Dr KK Aggarwal
A new research reports that low-income patients with high blood pressure are less likely to take their medications as directed if their healthcare providers do not use a collaborative communication style or ask them about social issues.
The three-month study published in the journal Circulation: Quality and Outcomes examined the impact of patient–provider communication on medication adherence among a sample of primary care providers and their patients who had hypertension. Most of the participants were black, unemployed and reported some college education. The study found that:
• Patients were three times less likely to take their high BP medications when their providers did not possess a collaborative communication style such as asking open-ended questions and checking their understanding of instructions.
• Patients were also six times less likely to take their medications as prescribed when a healthcare provider did not ask them about social issues such as employment, housing and partner relationships.
This study demonstrates the negative impact of poor communication on adherence to treatment and highlights the need for better doctor-patient communication to improve compliance to treatment and achieve desired treatment outcomes. The study says that “such discussions signal to the patient genuine caring and concern by the doctor, which strengthens patient’s ability to cope with their life and illness, along with motivation and confidence related to self-management of their disease”.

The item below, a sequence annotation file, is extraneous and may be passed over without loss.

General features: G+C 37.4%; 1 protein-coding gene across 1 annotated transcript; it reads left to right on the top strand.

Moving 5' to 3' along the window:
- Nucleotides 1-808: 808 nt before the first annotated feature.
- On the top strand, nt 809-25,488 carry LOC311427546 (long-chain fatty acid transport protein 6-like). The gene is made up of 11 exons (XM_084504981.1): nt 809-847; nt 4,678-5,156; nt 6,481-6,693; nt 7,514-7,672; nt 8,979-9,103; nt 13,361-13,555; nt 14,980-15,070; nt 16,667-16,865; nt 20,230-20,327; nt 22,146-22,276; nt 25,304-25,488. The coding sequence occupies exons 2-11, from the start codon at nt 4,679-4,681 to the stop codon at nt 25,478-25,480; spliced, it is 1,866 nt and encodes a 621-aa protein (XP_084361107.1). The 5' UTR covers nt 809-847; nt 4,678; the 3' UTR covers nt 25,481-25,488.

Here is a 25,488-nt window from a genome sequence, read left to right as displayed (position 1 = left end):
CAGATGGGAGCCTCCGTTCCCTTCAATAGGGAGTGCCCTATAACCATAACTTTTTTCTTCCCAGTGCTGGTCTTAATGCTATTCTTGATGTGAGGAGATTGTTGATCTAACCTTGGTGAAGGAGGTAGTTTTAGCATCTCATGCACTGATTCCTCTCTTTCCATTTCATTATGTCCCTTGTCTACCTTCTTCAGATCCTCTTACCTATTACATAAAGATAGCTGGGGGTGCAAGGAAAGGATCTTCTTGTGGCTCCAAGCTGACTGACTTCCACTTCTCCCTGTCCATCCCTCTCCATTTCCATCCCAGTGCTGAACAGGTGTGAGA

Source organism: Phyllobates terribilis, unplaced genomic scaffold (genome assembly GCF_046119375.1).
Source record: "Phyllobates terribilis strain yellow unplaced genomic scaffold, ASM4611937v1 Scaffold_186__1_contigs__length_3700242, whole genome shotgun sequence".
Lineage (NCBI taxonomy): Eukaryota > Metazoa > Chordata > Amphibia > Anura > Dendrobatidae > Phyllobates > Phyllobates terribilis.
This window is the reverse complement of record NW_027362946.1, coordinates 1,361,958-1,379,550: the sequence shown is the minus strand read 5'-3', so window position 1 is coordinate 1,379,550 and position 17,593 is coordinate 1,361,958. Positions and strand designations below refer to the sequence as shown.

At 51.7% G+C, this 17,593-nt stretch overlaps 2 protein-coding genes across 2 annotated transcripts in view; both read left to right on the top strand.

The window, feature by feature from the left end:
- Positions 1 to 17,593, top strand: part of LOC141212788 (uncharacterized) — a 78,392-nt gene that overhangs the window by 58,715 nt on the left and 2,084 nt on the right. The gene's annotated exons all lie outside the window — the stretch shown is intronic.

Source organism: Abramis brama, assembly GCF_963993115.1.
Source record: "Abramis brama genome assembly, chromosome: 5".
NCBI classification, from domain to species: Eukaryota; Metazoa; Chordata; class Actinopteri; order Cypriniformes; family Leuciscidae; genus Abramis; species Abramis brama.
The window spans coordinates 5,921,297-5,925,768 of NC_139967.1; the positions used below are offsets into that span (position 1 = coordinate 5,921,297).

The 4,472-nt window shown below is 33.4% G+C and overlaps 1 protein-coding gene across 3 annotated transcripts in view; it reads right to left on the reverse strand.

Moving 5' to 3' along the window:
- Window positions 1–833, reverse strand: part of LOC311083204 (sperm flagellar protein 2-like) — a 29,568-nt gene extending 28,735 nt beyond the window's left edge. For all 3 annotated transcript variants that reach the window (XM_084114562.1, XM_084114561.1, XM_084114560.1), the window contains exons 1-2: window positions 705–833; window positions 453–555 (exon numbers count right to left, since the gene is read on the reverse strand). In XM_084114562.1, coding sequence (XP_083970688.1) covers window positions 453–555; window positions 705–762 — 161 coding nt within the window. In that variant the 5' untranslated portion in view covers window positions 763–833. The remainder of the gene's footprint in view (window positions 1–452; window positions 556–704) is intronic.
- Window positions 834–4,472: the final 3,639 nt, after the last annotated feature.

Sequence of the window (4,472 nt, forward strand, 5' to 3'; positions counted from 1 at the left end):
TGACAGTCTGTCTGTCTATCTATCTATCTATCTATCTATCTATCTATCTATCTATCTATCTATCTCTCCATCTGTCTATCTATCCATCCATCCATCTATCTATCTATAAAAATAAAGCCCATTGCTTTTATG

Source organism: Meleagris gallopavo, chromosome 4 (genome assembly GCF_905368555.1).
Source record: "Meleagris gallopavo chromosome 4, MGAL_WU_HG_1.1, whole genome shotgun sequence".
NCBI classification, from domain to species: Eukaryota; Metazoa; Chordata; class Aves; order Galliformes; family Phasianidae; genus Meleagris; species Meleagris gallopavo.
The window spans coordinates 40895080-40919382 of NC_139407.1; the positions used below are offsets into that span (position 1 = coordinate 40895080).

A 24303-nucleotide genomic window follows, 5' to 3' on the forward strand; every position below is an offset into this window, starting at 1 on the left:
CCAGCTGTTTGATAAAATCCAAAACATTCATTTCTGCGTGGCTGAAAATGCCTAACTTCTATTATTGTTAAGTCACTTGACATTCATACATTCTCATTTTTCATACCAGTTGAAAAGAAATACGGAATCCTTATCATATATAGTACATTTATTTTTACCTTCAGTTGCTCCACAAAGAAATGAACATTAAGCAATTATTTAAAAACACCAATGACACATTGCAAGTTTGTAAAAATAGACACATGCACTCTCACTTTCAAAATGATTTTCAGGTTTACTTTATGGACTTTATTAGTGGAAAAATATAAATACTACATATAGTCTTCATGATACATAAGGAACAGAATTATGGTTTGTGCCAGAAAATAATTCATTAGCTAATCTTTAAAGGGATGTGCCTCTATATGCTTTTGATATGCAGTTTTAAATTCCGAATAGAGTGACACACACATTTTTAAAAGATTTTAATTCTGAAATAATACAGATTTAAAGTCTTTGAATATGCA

Listening is very important skill for doctors. The concerns of patients should be addressed without being judgemental. Therefore, in addition to prescribing medicine, doctors should also take note of the social determinants of health when managing their patients, as they have significant role to play in the health and wellbeing of the patient.
Patients want support and encouragement to take their prescribed medications, especially in case of chronic illnesses such as hypertension, diabetes, heart disease, etc. They either often forget to take their medication or may not realize the need for adherence to treatment.
Low income patients usually may not be well educated. This group of patients must be explained the need of compliance to the treatment prescribed. They have to be educated about the disease and why medication is important. This reassures the patient and he/she is motivated to follow your instructions more willingly.
On the other hand, high income patients sometimes may be too busy to remember to take their medications. It may not be a priority for them, at that time. Adherence to medications in such high income patients can be improved by SMS reminders.
As Sir William Osler famously said, “The good physician treats the disease; the great physician treats the patient who has the disease.”
(Source: AHA News Release, August 22, 2017)
Disclaimer: The views expressed in this write up are entirely my own.